- Blog Post
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Robert Muggah is the research director of the Igarapé Institute, an independent think tank based in Rio de Janeiro. Nathan B. Thompson is a researcher at Igarapé.
When Brazil attends the Group of 20 Summit in Hangzhou next week, cybersecurity will be on the top of everyone’s mind. This includes President Obama who received a letter from U.S. senators this week urging him raise the issue with his Chinese hosts. A spate of high profile cyberattacks against U.S. government agencies, UK phone retailers and South Korean credit card companies are a dark reminder of the real dangers of security breaches and data theft. Cyber criminals are far ahead of international and domestic law enforcement. And the costs of cybercrime to the global economy are enormous, estimated to reach $2.1 trillion a year by 2019.
Brazil also has reason to be nervous. The country is at the epicenter of a global cybercrime wave. It ranks second in the world for online banking fraud and financial malware. And the problem appears to be worsening. The number and intensity of cyberattacks has risen significantly over the past few years. A 2012 study estimated the annual costs of cybercrime at R$16 billion (US$4.9 billion). An electronic banking payment scheme netted hackers over R$8 billion (US$2 billion) alone over a two-year period. There is a ready supply of cybercrime tools and skills on the dark web.
One of the reasons Brazilians are so vulnerable is because the country was an early adopter of online banking. The latest data indicate that more than 54 percent of all banking transactions are made using internet-connected devices. Brazil’s online migration also spawned a generation of cyber criminals with a demonstrated ability to wreak digital havoc. In 2015, more than half of the cyberattacks reported to Brazilian authorities were of Brazilian origin, though it is an issue seldomly discussed in local media.
Brazil has taken a number of steps to fight the problem. The Ministry of Justice and the Federal Police have ramped-up the investigation and prosecution of online crimes such as child pornography. Brazil’s experience with mega-events has steadily expanded the role of the armed forces, with the Ministry of Defense’s cyber defense center (CDCiber) gaining more responsibilities. Some civil liberties advocates fear that the pendulum may have swung too far in favor of a securitization of cyberspace.
An open question is whether Brazil’s approach to addressing cybercrime is the right one. The massive outlay of digital security and surveillance infrastructure for the 2014 World Cup and 2016 Olympic Games is a case in point. If these platforms are left running indefinitely without adequate oversight by civilian authorities, there is real potential for abuse. Justice Minister Alexandre de Moraes has said explicitly that Brazil intends to maintain the surveillance infrastructure now in place, though he has offered few details about checks and balances to guarantee that civil liberties are protected.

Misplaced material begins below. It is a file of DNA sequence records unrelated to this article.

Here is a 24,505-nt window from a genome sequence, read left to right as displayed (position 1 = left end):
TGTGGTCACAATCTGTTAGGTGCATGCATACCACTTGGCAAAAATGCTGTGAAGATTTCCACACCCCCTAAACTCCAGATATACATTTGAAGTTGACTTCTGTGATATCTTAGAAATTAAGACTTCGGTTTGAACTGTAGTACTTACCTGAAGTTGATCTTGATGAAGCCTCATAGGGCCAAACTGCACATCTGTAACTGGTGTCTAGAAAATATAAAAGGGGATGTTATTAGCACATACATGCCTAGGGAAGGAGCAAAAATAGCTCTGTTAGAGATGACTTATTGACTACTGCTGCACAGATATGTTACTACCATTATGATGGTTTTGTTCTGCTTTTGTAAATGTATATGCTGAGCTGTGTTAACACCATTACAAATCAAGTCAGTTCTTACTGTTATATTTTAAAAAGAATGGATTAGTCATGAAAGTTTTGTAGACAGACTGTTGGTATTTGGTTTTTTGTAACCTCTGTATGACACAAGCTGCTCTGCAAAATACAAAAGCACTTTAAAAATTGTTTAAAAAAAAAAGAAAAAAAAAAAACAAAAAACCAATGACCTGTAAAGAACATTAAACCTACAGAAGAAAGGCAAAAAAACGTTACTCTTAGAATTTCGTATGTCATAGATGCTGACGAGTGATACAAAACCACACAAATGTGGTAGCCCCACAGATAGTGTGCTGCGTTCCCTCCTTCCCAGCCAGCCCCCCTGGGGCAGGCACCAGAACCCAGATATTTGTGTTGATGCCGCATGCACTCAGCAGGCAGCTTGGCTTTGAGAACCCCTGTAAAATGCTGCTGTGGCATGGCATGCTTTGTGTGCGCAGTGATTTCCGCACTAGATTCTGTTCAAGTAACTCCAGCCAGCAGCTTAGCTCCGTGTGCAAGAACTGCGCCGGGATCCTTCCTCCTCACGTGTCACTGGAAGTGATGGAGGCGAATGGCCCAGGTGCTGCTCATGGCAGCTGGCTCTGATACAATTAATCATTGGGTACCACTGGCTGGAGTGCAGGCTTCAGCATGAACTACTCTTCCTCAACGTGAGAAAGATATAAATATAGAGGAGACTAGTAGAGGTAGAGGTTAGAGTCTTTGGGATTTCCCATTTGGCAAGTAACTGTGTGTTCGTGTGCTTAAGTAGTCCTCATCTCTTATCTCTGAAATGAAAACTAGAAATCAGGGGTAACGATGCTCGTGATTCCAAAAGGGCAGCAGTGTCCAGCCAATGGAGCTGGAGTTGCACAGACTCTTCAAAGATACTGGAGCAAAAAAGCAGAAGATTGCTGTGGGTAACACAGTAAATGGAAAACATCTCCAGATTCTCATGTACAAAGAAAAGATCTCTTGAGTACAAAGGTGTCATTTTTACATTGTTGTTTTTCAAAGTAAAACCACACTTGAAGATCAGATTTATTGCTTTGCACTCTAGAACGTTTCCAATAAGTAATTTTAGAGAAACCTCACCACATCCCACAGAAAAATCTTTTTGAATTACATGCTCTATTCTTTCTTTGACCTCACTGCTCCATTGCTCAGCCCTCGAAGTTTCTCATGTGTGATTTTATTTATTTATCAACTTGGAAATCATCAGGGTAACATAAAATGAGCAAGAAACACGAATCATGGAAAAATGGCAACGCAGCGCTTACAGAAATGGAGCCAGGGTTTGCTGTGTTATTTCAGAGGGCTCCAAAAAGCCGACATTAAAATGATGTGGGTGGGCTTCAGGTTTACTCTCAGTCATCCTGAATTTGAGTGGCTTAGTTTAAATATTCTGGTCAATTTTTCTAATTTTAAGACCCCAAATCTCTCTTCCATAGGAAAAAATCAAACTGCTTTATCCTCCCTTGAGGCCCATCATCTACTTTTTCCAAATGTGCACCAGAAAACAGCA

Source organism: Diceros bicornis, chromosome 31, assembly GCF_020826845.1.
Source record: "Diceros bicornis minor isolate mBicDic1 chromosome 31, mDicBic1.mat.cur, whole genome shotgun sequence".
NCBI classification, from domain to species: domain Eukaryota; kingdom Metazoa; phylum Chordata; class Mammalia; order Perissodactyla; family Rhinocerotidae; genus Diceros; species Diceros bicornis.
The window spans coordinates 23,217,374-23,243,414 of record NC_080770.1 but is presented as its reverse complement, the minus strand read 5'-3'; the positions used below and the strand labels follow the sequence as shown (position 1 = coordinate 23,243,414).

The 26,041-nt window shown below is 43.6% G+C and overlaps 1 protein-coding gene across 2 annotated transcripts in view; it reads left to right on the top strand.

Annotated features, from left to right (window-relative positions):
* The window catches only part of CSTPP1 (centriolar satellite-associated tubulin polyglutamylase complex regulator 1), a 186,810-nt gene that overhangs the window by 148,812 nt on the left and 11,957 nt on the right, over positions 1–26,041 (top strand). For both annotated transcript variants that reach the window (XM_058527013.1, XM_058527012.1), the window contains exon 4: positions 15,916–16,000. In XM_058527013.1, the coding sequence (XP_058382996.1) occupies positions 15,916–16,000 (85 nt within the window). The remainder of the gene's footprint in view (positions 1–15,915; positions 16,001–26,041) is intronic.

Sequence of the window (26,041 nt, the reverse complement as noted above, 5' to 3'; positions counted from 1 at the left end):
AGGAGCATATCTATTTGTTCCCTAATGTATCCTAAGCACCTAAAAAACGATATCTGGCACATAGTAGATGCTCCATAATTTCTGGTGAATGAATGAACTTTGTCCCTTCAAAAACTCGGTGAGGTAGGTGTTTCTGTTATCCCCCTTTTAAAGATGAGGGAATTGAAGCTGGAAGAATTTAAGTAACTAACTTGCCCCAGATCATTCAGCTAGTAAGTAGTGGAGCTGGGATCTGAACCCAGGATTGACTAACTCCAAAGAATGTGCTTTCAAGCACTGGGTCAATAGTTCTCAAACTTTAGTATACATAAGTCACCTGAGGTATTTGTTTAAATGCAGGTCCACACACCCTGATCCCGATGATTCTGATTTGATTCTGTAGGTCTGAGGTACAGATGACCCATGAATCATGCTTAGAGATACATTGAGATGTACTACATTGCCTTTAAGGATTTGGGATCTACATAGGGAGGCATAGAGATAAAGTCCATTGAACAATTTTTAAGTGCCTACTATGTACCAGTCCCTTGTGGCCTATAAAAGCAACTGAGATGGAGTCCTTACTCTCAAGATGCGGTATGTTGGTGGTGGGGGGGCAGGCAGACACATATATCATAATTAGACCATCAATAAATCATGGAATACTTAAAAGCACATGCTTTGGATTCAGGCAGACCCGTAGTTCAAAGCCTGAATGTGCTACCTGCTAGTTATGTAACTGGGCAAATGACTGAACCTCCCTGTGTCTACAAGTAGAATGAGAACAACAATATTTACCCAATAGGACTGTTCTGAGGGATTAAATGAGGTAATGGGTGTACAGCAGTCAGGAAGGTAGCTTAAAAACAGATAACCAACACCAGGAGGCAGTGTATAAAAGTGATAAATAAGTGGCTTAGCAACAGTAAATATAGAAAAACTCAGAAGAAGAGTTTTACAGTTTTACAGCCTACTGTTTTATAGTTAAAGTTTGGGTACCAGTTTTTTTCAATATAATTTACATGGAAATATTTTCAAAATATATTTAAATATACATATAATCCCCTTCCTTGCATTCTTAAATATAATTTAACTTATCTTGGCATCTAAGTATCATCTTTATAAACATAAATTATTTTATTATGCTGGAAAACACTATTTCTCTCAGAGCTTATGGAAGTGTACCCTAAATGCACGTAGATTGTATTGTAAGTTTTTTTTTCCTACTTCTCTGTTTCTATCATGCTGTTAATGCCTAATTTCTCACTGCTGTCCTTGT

There are also signs that Brazil’s Congress is ratcheting up its surveillance of cyberspace. As a result of a congressional commission on cybercrime (CPICIBER), there are a number of bills that purport to increase penalties for cyber criminality, but may in fact curb basic digital freedoms. For example, one bill proposes that social media content that impugns someone’s honor must be removed within 48 hours. CPICIBER’s legislative proposals were widely condemned and several digital rights groups issued their own set of recommendations and guidance in addition to sending an open letter to Brazil’s Congress—efforts which resulted in some modest modifications to the commission’s proposals.
Brazil should consider taking a closer look at other G20 countries for effective ways to address cybercrime. Germany, for example, recently enacted legislation requiring financial institutions to report when they are a victim of a data breach or other cyber-attack, imposing penalties for non-compliance. The European Parliament recently issued a similar directive, which EU countries must now implement into domestic legislation. The Brazilian government should consider adopting similar reporting mechanisms.
Brazil could also consider joining the other 49 countries that have signed and ratified the Budapest Convention, a framework that facilitates international cooperation on fighting cybercrime while protecting human rights and due process. While Brazil has complained about not being involved in its original drafting, it is the only internationally-binding instrument to address cybercrime. At a minimum, the government needs to require greater transparency of service providers and financial institutions to ensure a more data-driven approach to cybersecurity.
Brazil has good reason to work with G20 partners to prevent cybercrime. After all, the majority of its citizens have been victimized by digital criminals operating abroad and, for the most part, at home. But the answer is not more intrusive surveillance. Rather, the focus must be on strengthening federal policing capabilities, developing sound legislation and improving Brazilians’ digital hygiene. If Brazil continues on its present course, there is a real danger that the proposed cure will be worse than the disease.